The Community-Member-Fit Score (CMFS)
A simple, quantifiable method for measuring community.
Last week we discussed the importance of building for your believers. It was the most popular post on this newsletter yet!
The idea was simple:
Start building community with the people who are most likely to start making meaningful contributions to your community immediately. Don’t spend energy recruiting people at the bottom of the “commitment curve” until you’ve found Community-Member-Fit.
A reader asked an important follow-up question. It’s perhaps *the* question:
“How do you know you’ve reached Community-Member-Fit?”
Refresher: Community-Member-Fit (which I’ll usually refer to as CMF) is the point at which members are consistently providing meaningful value to each other without being asked.
Before we dive into the “how to”, let’s clear up three common misconceptions about Community-Member-Fit:
CMF is never going to be perfectly measurable, it’s a science and an art.
Marc Andreessen, the investor and Netscape co-founder who coined the term “Product-Market-Fit” made it clear that there’s an element of “gut feel”.
“You can always feel when product/market fit is not happening,” he said. “The customers aren't quite getting value out of the product, word of mouth isn't spreading, usage isn't growing that fast, press reviews are kind of ‘blah,’ the sales cycle takes too long, and lots of deals never close.”
“You can [also] always feel product/market fit when it’s happening,” he adds. “Customers are buying the product just as fast as you can make it — or usage is growing just as fast as you can add more servers. Money from customers is piling up in your company checking account. You’re hiring sales and customer support staff as fast as you can.”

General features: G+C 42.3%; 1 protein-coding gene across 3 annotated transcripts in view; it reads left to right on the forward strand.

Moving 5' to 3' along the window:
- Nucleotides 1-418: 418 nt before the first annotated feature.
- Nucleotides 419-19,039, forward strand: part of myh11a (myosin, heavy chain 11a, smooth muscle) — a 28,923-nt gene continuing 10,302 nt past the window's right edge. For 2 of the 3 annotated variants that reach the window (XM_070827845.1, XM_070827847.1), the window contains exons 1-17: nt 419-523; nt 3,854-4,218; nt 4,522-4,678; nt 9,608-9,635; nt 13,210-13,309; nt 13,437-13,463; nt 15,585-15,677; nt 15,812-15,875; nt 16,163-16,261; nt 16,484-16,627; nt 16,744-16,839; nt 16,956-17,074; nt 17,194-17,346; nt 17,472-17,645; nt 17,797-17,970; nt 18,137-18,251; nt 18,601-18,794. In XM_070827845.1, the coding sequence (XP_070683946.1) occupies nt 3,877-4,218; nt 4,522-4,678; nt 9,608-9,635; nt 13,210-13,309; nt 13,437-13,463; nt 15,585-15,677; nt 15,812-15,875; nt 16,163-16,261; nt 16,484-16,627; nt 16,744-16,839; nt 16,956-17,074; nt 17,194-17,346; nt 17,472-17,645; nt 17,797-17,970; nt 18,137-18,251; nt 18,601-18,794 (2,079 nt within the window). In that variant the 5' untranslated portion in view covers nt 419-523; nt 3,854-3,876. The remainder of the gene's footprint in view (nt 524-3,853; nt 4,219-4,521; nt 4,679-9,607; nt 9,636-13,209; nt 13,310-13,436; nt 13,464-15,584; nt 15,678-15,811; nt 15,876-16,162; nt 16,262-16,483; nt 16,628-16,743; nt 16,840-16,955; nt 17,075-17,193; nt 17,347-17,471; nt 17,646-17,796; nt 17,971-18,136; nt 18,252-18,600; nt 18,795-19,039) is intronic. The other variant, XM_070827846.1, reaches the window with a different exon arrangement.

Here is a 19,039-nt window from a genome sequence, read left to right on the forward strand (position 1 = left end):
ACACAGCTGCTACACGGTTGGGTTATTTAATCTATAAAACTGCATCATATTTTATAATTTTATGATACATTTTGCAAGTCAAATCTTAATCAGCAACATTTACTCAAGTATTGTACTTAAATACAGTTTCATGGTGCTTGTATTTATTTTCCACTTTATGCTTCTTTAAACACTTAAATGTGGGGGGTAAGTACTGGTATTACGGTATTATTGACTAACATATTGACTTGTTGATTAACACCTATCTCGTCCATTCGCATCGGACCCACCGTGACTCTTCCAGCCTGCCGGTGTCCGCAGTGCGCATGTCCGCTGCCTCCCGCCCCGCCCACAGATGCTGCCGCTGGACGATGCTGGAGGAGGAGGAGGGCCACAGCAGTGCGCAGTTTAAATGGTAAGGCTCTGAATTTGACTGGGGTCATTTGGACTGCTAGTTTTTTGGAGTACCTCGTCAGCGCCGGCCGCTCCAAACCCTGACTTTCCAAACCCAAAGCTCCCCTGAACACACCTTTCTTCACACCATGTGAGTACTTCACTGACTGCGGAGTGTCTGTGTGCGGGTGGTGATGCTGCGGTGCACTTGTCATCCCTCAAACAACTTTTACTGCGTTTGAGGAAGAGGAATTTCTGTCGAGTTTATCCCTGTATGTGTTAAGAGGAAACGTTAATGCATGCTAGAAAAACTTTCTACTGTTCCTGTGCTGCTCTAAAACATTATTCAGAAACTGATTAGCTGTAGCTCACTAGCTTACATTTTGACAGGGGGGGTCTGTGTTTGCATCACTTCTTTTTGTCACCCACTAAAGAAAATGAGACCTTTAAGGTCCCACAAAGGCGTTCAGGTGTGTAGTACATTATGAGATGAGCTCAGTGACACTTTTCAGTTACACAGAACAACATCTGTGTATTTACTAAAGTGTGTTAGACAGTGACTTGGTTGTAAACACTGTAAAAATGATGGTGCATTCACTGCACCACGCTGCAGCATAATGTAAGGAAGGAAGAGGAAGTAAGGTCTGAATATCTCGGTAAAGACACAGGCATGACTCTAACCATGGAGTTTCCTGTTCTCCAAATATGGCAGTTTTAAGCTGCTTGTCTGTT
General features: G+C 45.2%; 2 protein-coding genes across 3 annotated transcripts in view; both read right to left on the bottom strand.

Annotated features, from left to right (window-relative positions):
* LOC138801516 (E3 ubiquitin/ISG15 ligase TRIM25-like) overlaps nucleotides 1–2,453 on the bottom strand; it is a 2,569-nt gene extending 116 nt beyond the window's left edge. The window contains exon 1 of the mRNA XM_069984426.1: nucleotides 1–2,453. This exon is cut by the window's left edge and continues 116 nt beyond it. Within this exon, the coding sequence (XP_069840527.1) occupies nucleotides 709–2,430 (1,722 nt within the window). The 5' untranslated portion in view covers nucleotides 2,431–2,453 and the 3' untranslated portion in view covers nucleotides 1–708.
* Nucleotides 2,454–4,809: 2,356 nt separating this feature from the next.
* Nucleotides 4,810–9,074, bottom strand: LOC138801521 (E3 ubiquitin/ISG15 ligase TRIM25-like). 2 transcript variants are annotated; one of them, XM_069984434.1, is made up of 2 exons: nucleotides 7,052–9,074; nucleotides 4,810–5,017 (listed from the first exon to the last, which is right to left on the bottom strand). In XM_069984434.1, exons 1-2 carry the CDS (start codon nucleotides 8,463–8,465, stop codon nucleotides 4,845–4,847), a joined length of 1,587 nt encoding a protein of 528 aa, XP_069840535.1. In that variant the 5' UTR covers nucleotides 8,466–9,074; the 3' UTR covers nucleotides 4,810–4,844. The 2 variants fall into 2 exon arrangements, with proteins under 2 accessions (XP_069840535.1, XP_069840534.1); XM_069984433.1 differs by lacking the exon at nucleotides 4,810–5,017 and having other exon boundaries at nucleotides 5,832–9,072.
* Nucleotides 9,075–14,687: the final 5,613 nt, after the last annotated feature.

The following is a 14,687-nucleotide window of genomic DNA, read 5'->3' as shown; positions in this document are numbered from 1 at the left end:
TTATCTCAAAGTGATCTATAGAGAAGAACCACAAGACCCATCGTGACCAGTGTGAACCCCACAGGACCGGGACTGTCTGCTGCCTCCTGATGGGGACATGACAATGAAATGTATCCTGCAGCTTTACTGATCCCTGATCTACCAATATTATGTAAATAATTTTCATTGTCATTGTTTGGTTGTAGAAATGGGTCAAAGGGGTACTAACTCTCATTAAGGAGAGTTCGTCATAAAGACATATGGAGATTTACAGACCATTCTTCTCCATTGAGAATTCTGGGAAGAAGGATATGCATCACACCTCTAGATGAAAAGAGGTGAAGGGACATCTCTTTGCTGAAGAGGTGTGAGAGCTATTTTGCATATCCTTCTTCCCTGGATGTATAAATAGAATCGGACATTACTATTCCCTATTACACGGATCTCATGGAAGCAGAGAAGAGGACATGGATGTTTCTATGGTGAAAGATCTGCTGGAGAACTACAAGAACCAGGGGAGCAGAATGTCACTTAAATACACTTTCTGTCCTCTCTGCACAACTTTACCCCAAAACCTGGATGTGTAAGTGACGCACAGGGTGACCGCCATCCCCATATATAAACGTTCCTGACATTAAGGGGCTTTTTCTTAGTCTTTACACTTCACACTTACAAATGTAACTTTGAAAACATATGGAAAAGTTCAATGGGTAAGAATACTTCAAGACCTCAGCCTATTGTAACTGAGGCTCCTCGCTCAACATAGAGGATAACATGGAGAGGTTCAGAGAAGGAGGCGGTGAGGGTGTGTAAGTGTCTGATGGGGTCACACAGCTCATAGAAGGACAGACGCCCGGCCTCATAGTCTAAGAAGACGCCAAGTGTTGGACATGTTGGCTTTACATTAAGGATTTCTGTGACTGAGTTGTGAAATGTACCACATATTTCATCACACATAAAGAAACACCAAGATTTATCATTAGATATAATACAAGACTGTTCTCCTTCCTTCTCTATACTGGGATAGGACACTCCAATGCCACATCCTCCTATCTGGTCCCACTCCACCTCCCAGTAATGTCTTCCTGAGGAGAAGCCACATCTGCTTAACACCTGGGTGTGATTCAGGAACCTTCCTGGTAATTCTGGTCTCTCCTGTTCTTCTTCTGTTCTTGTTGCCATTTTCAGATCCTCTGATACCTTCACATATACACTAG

Similarly, you can feel it when a community is clicking.
Signals that you have CMF:
Members are coming back regularly without being asked
Interaction is happening without you facilitating
Members are enforcing community rules and guidelines on your behalf
Members are self-organizing events
Members are recruiting other members
The vibes are immaculate
Members are giving you unsolicited feedback
CMF isn’t a yes/no question, it’s a spectrum.
Instead of asking, “Do we have CMF?”, ask, “How strong is our CMF?” It’s a spectrum.
CMF isn’t a fixed point, it’s a moving target.
You will move up and down the spectrum over time. You can gain strong fit, lose it, and gain it again. The world is constantly changing, and so is your community.
You must constantly be reinventing your community, cutting things that are no longer working, experimenting with new experiences to keep things fresh.
Ok, with those misconceptions cleared up, let’s talk about what you CAN do to measure CMF quantifiably…
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How to Measure Community-Member-Fit
There are two popular ways to quantifiably measure CMF using a single question and there are differing opinions on which one is better.
The first one is pretty well known…
The Net Promoter Score (NPS)